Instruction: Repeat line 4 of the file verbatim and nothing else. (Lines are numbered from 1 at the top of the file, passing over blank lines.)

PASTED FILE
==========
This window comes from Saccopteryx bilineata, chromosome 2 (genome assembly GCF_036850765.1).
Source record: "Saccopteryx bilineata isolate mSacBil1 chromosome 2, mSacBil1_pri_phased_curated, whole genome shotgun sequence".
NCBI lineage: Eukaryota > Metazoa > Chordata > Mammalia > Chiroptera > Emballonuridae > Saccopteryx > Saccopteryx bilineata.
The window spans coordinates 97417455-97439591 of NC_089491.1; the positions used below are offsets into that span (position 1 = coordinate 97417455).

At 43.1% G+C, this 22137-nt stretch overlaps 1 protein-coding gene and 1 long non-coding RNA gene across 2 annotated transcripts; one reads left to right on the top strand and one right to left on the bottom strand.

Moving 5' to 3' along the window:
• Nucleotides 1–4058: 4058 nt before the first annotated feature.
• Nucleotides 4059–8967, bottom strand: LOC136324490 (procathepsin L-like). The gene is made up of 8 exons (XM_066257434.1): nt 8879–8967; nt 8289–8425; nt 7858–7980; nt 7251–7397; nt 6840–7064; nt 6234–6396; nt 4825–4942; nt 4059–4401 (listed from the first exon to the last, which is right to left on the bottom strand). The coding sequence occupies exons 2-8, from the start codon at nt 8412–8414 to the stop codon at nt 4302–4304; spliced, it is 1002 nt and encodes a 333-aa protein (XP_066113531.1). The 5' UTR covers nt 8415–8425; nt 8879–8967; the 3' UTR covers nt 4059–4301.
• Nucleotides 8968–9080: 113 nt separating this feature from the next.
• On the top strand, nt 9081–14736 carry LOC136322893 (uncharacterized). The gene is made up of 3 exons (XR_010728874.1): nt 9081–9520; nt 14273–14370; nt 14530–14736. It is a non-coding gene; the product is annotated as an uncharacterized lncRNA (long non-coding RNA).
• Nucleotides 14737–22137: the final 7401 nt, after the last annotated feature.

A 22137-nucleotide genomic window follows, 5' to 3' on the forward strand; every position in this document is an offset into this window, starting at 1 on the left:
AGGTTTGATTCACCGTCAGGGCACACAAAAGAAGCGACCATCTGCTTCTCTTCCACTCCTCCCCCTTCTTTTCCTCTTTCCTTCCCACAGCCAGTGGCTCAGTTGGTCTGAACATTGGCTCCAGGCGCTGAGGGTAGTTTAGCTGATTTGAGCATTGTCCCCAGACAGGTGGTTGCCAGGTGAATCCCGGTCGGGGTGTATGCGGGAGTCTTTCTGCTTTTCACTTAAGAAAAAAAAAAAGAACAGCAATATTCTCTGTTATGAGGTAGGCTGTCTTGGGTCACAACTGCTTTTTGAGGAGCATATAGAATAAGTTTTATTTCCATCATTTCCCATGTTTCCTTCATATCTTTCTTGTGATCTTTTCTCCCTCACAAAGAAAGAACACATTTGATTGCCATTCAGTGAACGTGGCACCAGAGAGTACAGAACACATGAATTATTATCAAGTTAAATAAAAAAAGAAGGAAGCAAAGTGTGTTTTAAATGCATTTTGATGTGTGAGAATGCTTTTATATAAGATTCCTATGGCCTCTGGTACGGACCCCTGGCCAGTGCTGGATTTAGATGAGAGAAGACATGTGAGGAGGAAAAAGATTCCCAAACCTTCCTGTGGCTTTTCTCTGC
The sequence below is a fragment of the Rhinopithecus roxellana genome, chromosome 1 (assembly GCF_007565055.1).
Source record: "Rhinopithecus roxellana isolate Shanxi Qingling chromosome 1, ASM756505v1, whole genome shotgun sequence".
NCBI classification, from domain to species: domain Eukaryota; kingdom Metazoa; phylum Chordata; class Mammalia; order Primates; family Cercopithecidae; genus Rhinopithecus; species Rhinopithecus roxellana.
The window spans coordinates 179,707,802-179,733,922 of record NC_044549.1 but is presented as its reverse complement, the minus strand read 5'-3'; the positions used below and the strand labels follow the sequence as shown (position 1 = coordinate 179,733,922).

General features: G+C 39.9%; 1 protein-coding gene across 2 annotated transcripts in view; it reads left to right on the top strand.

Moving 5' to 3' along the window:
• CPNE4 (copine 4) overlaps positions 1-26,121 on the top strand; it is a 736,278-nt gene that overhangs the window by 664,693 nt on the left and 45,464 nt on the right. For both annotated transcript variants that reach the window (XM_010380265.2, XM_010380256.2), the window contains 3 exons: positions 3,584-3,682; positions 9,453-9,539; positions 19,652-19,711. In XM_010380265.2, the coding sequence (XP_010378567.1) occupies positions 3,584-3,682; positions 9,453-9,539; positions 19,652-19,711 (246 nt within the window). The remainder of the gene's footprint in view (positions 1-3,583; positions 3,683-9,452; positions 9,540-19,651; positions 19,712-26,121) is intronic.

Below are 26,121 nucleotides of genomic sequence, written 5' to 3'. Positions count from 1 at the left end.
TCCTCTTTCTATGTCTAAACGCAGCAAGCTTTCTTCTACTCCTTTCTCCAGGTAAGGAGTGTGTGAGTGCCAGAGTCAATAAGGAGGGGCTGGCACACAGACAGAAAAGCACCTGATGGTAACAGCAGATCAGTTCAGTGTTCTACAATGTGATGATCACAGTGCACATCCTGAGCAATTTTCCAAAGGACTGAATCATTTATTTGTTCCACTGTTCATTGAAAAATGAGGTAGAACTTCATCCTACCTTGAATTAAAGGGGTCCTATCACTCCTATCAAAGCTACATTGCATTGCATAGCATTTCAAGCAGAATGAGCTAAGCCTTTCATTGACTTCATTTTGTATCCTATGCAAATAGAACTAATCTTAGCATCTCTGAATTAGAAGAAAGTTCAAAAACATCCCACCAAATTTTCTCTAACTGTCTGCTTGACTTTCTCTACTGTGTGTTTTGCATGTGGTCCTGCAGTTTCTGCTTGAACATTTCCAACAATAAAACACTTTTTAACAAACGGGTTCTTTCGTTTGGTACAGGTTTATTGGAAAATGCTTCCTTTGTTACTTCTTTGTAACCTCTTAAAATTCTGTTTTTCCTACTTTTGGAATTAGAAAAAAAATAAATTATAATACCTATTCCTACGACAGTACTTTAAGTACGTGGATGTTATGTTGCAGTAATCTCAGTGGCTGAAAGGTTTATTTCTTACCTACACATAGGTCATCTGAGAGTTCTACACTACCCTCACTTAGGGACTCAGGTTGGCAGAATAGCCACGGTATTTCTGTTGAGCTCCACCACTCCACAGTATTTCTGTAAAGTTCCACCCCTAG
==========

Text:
The window spans coordinates 97417455-97439591 of NC_089491.1; the positions used below are offsets into that span (position 1 = coordinate 97417455).